Wednesday 26 June 2019

Project to turn church yards into wildlife havens

Hope to bring biodiversity plan to all churches in the diocese

Oran O’Sullivan erecting a bird box on church grounds
Oran O’Sullivan erecting a bird box on church grounds

Myles Buchanan

When Rev Brian O'Reilly, the Rector of St Saviours Church in Rathdrum, decided efforts were needed to improve living conditions for local wildlife, he knew exactly who to approach - Oran O'Sullivan.

Oran had 25 years experience with BirdWatch Ireland before venturing out on his own and establishing Irish Garden, which provides anything required to feed and watch garden birds.

A look around the churchyard behind St Saviour's revealed a quiet oasis - ideal conditions for wildlife to thrive. Rev O'Reilly's idea is to roll out Actions for Biodiversity in Churchyards (ABC) across the Diocese of Glendalough, involving over 30 properties in County Wicklow.

They have already trialled the plan in three churches in the parish: St Johns Church in Laragh, Glenealy Church and St Saviours in Rathdrum. Each church property is different but typically feature mature trees, including native yew trees, and, in the case of St Johns in Laragh, mature oak and ash. Old stonework is also important as it provides a home for smaller creatures that birds depend on for food.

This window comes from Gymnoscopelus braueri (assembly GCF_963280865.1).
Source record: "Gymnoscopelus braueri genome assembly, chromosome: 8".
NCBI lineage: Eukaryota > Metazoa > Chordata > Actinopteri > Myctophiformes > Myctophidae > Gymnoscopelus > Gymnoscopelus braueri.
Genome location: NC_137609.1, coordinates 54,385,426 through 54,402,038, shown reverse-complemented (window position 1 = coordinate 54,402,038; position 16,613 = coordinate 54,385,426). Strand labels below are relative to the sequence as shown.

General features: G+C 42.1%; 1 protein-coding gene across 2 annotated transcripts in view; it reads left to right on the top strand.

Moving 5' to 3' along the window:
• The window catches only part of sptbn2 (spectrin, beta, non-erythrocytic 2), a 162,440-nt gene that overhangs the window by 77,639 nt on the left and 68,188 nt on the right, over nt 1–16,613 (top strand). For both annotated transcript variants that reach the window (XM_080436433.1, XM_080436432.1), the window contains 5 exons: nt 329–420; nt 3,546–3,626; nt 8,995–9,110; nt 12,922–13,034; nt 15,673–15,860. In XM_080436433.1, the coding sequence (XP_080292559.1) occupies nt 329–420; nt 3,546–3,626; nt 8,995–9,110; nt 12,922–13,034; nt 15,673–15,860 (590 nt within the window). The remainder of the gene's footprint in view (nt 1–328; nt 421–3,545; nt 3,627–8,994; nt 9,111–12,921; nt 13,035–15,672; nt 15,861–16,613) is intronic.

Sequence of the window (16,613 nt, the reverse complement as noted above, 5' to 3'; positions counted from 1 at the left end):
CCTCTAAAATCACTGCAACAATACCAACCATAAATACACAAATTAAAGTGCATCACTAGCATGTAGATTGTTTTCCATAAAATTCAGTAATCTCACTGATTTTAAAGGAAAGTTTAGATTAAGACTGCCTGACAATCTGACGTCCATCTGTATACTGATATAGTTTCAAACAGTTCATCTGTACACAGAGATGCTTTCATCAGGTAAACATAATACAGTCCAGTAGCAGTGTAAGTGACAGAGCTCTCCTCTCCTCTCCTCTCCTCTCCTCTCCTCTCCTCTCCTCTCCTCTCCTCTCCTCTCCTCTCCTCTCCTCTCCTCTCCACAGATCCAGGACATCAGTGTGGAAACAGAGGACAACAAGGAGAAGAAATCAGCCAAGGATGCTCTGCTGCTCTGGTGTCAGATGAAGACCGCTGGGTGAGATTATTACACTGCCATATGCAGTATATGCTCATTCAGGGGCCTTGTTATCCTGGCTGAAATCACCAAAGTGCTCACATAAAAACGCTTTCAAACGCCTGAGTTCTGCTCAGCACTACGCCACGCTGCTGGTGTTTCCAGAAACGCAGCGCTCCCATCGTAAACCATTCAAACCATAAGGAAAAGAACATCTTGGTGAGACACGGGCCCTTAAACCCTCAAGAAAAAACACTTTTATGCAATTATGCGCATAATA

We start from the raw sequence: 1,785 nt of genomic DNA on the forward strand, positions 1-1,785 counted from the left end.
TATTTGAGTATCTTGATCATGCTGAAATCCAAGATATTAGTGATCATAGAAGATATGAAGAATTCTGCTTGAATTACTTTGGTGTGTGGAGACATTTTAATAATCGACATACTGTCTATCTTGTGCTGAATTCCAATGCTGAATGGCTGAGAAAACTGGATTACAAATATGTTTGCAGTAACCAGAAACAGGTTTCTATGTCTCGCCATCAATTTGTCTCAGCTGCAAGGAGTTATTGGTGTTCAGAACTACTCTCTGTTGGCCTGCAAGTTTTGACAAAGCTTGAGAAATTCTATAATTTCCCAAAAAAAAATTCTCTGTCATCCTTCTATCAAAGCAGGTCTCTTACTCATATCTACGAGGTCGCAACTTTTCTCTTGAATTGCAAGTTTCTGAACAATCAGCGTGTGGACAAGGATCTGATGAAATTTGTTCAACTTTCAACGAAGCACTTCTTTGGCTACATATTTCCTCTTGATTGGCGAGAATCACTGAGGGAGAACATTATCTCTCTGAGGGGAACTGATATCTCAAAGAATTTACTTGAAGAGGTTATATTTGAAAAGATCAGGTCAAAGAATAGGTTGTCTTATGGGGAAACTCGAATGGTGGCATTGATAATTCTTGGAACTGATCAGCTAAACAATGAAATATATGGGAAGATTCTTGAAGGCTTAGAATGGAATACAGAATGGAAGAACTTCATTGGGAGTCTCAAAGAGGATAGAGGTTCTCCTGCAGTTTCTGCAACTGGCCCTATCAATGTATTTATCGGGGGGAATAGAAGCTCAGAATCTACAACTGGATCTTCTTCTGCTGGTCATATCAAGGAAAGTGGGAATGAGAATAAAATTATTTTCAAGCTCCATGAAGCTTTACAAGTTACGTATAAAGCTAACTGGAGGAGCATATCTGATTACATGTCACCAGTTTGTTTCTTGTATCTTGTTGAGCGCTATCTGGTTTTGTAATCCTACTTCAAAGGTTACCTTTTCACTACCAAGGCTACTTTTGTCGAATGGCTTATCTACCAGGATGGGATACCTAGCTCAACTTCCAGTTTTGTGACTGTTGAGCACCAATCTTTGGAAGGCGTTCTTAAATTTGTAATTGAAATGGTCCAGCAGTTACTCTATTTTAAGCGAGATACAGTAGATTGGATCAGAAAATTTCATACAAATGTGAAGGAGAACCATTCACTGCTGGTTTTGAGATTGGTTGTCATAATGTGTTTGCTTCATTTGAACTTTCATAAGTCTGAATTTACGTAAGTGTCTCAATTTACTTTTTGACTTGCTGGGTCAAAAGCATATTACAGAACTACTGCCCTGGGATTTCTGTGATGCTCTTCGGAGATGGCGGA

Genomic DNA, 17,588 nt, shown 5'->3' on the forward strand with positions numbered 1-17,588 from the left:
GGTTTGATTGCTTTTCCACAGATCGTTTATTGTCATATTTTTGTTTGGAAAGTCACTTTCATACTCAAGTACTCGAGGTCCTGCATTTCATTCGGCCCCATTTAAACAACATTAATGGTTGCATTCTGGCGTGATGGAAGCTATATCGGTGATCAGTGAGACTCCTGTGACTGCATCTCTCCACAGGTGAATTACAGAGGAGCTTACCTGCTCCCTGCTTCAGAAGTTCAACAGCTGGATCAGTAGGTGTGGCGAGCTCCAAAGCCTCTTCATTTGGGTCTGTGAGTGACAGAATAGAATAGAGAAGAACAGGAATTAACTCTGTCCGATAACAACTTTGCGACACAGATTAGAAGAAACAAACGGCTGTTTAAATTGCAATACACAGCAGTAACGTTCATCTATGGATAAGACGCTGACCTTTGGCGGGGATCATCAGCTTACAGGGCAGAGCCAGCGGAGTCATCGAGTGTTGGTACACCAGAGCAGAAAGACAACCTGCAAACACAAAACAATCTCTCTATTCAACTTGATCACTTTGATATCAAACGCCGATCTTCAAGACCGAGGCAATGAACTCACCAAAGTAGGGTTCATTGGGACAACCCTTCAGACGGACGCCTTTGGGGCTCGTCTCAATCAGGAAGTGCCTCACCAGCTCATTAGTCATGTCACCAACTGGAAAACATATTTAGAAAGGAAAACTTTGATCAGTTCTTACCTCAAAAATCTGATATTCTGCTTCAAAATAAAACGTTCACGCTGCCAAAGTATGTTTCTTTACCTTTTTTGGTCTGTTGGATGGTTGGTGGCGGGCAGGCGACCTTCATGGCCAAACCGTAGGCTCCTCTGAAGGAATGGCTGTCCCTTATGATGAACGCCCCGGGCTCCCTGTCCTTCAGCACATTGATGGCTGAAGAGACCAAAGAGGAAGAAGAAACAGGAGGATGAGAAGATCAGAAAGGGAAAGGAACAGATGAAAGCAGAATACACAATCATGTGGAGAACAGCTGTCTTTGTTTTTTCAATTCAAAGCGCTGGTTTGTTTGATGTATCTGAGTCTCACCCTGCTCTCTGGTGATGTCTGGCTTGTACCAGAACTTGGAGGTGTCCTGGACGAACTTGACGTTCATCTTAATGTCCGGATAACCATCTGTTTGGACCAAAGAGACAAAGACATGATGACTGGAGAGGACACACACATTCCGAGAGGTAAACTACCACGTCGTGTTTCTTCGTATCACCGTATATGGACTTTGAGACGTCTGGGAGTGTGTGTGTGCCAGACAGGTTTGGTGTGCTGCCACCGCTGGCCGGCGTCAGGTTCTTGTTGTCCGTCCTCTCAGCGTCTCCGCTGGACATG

With suitable habitats already present, the project will work to enhance conditions for bees and birds to thrive and provide nesting boxes in carefully chosen positions on the grounds.

'We are really looking forward to rolling out this project across the county and we hope it can compliment the efforts of local Tidy Towns groups,' said Oran.

'By working with the local community, we can ensure the boxes are maintained and recognised as a biodiversity action that can be included in the competition to earn all-important marks for Tidy Towns.'

A busy summer programme lies ahead as Rev O'Reilly and Oran traverse the county to assess the enormous potential to assist wildlife in towns and villages. Oran will be able to use his extensive experience to decide on the best options to assist different wildlife.

'Bees prefer sunny, south-facing nest holes, linked closely with flowering plants that provide nectar. Hole nesting birds prefer north or east facing boxes and, in some cases, they require cover from ivy around the box, to conceal themselves from predators,' explained Oran.

Visit for lots of information on wildlife and nesting boxes.

Wicklow People